Many years ago, I bought a pair of blue and white striped denim pants from Land’s End. Of course, they looked just fine on the young adorable model in the catalog, but I couldn’t tell whether they were just a bit on the fuddy-duddy side of the duds continuum.
Anyway, the first time I wore them, I went out to see my mother in Worcester. My Aunt Margaret was there visiting. I walked into the house, and the two of them began falling all over themselves to compliment me on the new pants. I’m guessing that I was about 40, which would have made my mother about 70 and my aunt about 80. Just what I wanted: two of the older set gushing over my new pants and wondering where they could get a pair of their own.
Well, the answer to that one was simple: one of them could have the pair I had on.
What I most remember is my aunt telling me how “smart” the pants were – one of her favorite descriptors when it came to fashion.
That may well have been the case in her mind, but those smart pants soon found there way into the St. Francis House donation bag. They were probably ragged. At least I never saw a homeless person walking around the streets of Boston with them on. (I have seen other of the more distinctive items that I’ve donated over the years.)
Those smart pants came to mind the other day when I saw an article on Bloomberg on a smart jacket that Jacquard by Google and Levi’s are collaborating on.
I wasn’t familiar with Project Jacquard. In fact, the last time I heard the word Jacquard mentioned – likely in combination with the word knit – was probably during the era when Liz and Peg were raving about those wretched pants. In fact, the words may well have been uttered by one of them. But Google’s Project Jacquard is ultra high-tech:
Project Jacquard makes it possible to weave touch and gesture interactivity into any textile using standard, industrial looms.
Everyday objects such as clothes and furniture can be transformed into interactive surfaces.
First up, the Levi’s trucker jacket:
The Levi's® innovation team and Google teams joined forces to create a modern version of denim that is interactive and yet authentic, remaining true to the century-old tradition of denim manufacturing.
The smarty-pants Levi jacket is loomed up out of threads that have conductive, metal-based fibers in the material. Then there’s the removable “smart tag” that enables:
…the jacket to connect to your phone or tablet via Bluetooth. Gesture controls and specific functions can be customized with the help of a companion app, but there's no word yet as to whether that app will be immediately available for non-Android users. (Source: Bloomberg)
Not that I’m in the market for one of these suckers, but it’s nice to see something happening first for us Android folks, rather than the Apple i-brigades.
Among the tasks the jacket can perform: offering up suggestions for nearby coffee shops (or other types of venues), providing an ETA to your destination, and changing tracks on your playlist. All of the info is conveyed by audio, so you're not distracted by screens. By next spring, Google will release further details on battery specs and whether smart tags can be interchanged between garments; those logistics and the jacket's price are still in the works.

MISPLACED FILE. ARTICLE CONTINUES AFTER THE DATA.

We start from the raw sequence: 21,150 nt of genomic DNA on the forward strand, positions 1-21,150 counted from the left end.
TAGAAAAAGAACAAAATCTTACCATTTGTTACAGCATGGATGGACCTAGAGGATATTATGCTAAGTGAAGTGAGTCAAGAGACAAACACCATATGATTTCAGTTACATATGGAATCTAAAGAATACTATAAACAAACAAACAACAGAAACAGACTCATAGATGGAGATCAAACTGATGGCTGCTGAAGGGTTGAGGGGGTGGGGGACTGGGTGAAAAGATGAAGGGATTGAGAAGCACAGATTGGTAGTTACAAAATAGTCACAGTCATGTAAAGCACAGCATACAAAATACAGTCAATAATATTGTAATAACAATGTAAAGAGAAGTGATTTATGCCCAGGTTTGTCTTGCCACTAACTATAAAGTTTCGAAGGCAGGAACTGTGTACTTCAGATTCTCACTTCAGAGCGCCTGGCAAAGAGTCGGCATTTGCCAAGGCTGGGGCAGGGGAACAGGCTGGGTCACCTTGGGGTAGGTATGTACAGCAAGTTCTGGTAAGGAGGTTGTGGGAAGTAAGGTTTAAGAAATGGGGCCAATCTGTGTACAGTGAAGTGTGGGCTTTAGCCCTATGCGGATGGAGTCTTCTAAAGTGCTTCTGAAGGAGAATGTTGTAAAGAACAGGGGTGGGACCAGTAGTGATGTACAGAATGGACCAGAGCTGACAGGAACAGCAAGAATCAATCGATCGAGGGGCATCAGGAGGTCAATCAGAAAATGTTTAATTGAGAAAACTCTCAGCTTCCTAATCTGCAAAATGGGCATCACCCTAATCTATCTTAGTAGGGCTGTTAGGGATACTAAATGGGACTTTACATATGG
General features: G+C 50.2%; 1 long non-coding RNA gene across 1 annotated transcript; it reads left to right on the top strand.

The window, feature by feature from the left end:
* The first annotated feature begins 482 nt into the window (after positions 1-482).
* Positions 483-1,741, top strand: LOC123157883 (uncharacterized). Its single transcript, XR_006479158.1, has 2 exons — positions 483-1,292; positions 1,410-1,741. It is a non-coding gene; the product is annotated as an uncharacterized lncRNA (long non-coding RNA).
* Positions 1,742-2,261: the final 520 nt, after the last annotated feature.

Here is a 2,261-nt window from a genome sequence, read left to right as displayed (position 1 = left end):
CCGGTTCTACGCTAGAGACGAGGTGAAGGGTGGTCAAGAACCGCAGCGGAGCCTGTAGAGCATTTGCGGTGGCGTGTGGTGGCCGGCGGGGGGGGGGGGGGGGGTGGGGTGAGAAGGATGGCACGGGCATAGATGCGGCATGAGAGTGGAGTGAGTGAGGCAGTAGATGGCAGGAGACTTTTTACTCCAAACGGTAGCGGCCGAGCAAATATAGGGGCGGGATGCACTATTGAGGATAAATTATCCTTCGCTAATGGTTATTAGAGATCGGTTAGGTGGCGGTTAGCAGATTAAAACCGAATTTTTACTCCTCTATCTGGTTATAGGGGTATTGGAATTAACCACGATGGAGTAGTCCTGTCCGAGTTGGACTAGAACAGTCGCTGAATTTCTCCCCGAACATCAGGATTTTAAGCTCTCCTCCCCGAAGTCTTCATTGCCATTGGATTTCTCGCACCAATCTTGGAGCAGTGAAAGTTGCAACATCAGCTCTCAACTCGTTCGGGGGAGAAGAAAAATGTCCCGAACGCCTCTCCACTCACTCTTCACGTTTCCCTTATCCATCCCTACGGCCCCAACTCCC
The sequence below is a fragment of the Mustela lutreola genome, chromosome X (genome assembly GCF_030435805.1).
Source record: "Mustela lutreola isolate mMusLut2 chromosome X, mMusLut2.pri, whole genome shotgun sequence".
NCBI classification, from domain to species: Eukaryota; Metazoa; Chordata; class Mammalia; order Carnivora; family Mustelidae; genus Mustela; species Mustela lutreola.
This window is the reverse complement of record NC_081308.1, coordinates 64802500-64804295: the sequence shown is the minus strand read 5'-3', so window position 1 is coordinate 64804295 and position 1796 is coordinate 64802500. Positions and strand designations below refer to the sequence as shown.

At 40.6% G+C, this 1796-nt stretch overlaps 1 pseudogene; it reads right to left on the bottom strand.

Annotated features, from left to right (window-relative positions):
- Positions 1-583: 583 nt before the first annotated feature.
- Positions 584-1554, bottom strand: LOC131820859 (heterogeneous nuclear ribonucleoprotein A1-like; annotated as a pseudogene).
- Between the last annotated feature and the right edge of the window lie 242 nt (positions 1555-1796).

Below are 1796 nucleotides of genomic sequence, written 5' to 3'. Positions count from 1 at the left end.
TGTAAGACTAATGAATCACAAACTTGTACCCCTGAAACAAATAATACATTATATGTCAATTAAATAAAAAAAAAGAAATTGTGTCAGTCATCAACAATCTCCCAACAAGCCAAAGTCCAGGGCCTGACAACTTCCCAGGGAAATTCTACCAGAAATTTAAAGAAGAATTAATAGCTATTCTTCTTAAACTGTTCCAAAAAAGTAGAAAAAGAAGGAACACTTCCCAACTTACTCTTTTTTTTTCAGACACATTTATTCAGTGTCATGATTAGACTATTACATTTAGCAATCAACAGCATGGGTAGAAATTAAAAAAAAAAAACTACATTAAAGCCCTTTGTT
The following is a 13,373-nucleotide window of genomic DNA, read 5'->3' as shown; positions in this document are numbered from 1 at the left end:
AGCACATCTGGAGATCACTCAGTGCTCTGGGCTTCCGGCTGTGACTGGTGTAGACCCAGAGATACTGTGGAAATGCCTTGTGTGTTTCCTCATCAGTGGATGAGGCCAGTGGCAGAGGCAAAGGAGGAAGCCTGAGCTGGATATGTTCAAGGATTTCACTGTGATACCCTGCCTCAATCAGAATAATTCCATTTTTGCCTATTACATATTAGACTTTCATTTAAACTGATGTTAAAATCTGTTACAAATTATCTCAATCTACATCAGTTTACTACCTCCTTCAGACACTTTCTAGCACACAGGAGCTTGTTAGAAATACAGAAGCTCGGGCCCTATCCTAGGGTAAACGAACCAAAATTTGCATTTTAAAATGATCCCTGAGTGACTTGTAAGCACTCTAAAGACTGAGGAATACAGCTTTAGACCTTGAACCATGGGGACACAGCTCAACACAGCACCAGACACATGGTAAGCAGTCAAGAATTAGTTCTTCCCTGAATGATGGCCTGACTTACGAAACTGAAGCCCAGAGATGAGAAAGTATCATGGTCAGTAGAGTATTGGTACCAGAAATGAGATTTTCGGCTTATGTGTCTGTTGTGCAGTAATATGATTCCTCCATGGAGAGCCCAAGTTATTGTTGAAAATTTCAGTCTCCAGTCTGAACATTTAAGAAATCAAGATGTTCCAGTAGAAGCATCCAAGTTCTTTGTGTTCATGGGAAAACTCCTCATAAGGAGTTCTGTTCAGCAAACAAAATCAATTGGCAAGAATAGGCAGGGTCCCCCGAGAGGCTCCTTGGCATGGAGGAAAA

I’ll just bet the price is still in the works…Ka-ching.
As for me, I make far more modest demands of my jackets. I want them to keep me comfortable. Warm and dry.
Just the other evening I was thanking my lucky stars that I’d gotten a spring weight down parka this year so that I could be comfy at a Red Sox game when it was cool and damp (but not raining). That jacket was plenty smart enough for the likes of me, although I will say that when I bought it, I was unaware that the color of the annual Boston Marathon jacket was going to be turquoise this year. My heart did sink a bit on the day before the Marathon when I saw all these runners ambling around in their this-year’s-jackets.
Not that anyone would mistake me for a Marathoner, mind you. It’s just that I wouldn’t want anyone to think I was pretending to be one.
Despite the Marathon confusion, the purchase of that dumb jacket was a smart choice. This is New England, and there really and truly is a need for a down parka that’s lightweight and trim, and can be worn during the spring and fall when it’s cold but not that cold.
Sometimes I have had jackets that weren’t quite as smart. Take the supposedly rainproof summer windbreaker from LL Bean. I really wouldn’t have ordered it if the information had mentioned one key attribute: the jacket was porous. Who wouldn’t want that type of smartness in a jacket worn during a shower? What are umbrellas for, anyway?
I’ll leave the really smart clothing to the young folks for now. I have a hunch, though, that, as us Boomers trudge along into geezerhood, there’ll be plenty of need for smart clothing to zip itself up, to fasten those pesky bras, to save us with airbags from breaking a hip.
Bring it one. I just won’t need it to connect to anything via Bluetooth. I will not be needing the ETA of a 3 a.m. trip to the bathroom.